Crossroads: The Long Way Home By Vince Howard

SYNOPSIS: As a teenager living in the inner city, Benjamin Frazier is extremely hopeful for his future. But there are no guarantees in life; he must undergo numerous tests of his judgment and his decisions have the power to transform his destiny. Standing at a crossroads and staring down the unknown, Benji can embark on five different paths. But where will each decision lead? And more importantly — can he live with the consequences of his choices?

While the narrator serves as a spiritual guide to Benji, as readers, we are compelled to consider our own life choices and confront the resulting circumstances. Offering an insight into the diversity of the African American experience, Crossroads speaks to people of all ages, genders, nationalities and races and reminds us that we are often only ONE decision away from a totally different life. 

EXCERPT:  “Tootie Mo was bullying Benji to the point where Benji could take no more—he walked into class one day and on a bet, without any provocation, for no reason at all, he slapped a sitting Benji hard in his face; so hard, he fell out of his chair. Benji angrily scrambled to physically retaliate but he was restrained by classmates—thankfully, in his mind. He was glad somebody held him back—otherwise he might have to actually fight. 

But the memory lingered of Tootie laughing and yelling, “Let him go! Let him go!” In the aftermath, Tootie was removed from the class, but both teens promised to settle it after school. 

Benji was frightened. He couldn’t believe Tootie hadn’t been suspended, what did it take to get suspended in this school anyway? But it wouldn’t have mattered. Benji would still have to fight eventually unless he was OK with every gangster in school slapping him without warning whenever they felt like having a laugh or were bored.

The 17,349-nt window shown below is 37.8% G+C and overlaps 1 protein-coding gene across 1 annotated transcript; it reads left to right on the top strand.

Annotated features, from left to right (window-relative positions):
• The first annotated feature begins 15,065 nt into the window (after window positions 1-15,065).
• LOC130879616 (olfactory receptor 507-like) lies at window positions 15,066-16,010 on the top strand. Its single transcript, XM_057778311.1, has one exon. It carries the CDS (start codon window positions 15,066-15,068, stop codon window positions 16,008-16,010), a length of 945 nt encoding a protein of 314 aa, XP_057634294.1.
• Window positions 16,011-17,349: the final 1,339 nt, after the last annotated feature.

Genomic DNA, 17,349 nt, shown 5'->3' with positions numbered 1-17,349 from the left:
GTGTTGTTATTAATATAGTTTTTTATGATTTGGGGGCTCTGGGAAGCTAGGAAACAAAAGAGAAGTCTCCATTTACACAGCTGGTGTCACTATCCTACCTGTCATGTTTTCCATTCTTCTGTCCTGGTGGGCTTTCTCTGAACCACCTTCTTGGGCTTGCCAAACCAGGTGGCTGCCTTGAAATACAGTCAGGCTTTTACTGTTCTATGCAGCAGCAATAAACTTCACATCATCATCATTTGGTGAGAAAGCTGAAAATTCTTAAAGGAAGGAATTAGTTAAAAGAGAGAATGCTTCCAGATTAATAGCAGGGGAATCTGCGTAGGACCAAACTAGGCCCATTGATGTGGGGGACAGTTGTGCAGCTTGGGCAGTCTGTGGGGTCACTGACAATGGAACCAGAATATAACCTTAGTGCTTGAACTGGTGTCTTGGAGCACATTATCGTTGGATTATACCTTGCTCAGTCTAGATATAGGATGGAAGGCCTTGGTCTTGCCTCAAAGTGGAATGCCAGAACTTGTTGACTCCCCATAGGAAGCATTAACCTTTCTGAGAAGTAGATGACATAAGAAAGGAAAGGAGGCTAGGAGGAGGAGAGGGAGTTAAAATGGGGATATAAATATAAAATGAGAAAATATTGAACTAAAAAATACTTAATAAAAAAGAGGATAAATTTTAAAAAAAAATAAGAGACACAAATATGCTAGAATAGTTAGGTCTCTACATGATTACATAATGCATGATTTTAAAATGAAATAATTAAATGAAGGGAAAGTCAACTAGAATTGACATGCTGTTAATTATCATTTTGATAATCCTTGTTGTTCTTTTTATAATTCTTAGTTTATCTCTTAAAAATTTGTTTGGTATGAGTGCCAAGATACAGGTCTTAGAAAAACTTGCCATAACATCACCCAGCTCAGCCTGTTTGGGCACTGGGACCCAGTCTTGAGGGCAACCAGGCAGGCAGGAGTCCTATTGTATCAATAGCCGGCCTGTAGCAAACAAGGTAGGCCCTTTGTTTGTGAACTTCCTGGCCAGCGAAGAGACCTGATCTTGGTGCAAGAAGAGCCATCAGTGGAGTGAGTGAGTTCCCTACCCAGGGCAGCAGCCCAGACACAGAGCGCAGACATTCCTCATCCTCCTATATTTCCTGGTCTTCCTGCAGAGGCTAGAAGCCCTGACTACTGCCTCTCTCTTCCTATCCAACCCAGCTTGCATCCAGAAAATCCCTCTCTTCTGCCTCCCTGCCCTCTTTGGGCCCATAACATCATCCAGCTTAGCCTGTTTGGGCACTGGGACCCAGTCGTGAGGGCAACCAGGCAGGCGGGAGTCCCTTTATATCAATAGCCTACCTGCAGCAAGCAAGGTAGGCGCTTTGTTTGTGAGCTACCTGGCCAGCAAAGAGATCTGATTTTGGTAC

Tootie had been left back, had hair on his face, was older than the rest of them, and ran with a local set. Benji was truly terrified to fight, but the unprovoked slap and accompanying laughter from Tootie’s bullying pushed him to a point where he really had no other choice. When school ended, Benji noted a larger than normal crowd slowly drifting behind him as he started on his way home, and he imagined each one of them could hear his heart, which seemed like it was ready to leap out of his chest in terror with every beat. Benji wished somehow Tootie wouldn’t show, or maybe he would forget they were supposed to fight, but no…there he was, surrounded by his crew, waiting at the vacant lot down the street from the school. Benji hoped maybe an adult would drive by and stop the slaughter. Maybe a teacher would drive by and help him.

Or maybe he was on his own.”

Author Bio: Vincent Howard was born in Denver and raised in San Diego with an ancestry that originates from the West African nations of Sierra Leone and Burkina Faso. He served for over thirty years in the United States Air Force, earning recognition as one of the 25 Most Influential African-Americans in Arizona for 2011. He holds a bachelor’s degree in social science from the University of Maryland and a master’s degree in executive coaching and leadership from Bellevue University in Nebraska. His hobbies include singing, playing the piano, and learning Swahili.